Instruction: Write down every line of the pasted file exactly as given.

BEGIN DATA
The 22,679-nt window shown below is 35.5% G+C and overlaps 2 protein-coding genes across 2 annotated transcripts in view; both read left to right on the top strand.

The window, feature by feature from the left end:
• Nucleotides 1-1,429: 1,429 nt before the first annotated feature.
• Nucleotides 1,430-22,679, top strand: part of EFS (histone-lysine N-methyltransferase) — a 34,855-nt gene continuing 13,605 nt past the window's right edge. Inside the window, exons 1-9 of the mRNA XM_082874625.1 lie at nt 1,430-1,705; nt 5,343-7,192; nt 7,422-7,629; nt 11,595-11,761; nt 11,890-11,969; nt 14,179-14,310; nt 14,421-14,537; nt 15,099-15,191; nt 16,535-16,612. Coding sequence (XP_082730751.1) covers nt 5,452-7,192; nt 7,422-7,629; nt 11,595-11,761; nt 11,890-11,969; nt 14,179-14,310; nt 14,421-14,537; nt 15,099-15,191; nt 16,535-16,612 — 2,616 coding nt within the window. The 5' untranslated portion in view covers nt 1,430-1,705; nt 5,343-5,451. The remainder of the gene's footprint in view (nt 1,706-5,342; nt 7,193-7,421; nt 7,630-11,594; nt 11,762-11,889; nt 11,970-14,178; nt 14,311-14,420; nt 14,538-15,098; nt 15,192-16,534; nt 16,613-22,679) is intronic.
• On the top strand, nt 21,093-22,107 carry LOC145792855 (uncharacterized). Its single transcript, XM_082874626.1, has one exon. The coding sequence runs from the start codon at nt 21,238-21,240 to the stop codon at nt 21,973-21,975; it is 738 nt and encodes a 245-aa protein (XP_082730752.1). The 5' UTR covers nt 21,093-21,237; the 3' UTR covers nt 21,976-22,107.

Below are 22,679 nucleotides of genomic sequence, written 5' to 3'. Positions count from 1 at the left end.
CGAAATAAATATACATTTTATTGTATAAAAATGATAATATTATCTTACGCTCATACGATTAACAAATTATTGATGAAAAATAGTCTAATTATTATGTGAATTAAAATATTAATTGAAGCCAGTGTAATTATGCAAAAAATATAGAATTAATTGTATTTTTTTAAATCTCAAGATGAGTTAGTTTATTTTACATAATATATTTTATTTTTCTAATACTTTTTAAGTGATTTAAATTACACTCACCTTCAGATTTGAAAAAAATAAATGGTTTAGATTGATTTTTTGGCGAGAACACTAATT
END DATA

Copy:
The 22,679-nt window shown below is 35.5% G+C and overlaps 2 protein-coding genes across 2 annotated transcripts in view; both read left to right on the top strand.

The window, feature by feature from the left end:
• Nucleotides 1-1,429: 1,429 nt before the first annotated feature.
• Nucleotides 1,430-22,679, top strand: part of EFS (histone-lysine N-methyltransferase) — a 34,855-nt gene continuing 13,605 nt past the window's right edge. Inside the window, exons 1-9 of the mRNA XM_082874625.1 lie at nt 1,430-1,705; nt 5,343-7,192; nt 7,422-7,629; nt 11,595-11,761; nt 11,890-11,969; nt 14,179-14,310; nt 14,421-14,537; nt 15,099-15,191; nt 16,535-16,612. Coding sequence (XP_082730751.1) covers nt 5,452-7,192; nt 7,422-7,629; nt 11,595-11,761; nt 11,890-11,969; nt 14,179-14,310; nt 14,421-14,537; nt 15,099-15,191; nt 16,535-16,612 — 2,616 coding nt within the window. The 5' untranslated portion in view covers nt 1,430-1,705; nt 5,343-5,451. The remainder of the gene's footprint in view (nt 1,706-5,342; nt 7,193-7,421; nt 7,630-11,594; nt 11,762-11,889; nt 11,970-14,178; nt 14,311-14,420; nt 14,538-15,098; nt 15,192-16,534; nt 16,613-22,679) is intronic.
• On the top strand, nt 21,093-22,107 carry LOC145792855 (uncharacterized). Its single transcript, XM_082874626.1, has one exon. The coding sequence runs from the start codon at nt 21,238-21,240 to the stop codon at nt 21,973-21,975; it is 738 nt and encodes a 245-aa protein (XP_082730752.1). The 5' UTR covers nt 21,093-21,237; the 3' UTR covers nt 21,976-22,107.

Below are 22,679 nucleotides of genomic sequence, written 5' to 3'. Positions count from 1 at the left end.
CGAAATAAATATACATTTTATTGTATAAAAATGATAATATTATCTTACGCTCATACGATTAACAAATTATTGATGAAAAATAGTCTAATTATTATGTGAATTAAAATATTAATTGAAGCCAGTGTAATTATGCAAAAAATATAGAATTAATTGTATTTTTTTAAATCTCAAGATGAGTTAGTTTATTTTACATAATATATTTTATTTTTCTAATACTTTTTAAGTGATTTAAATTACACTCACCTTCAGATTTGAAAAAAATAAATGGTTTAGATTGATTTTTTGGCGAGAACACTAATT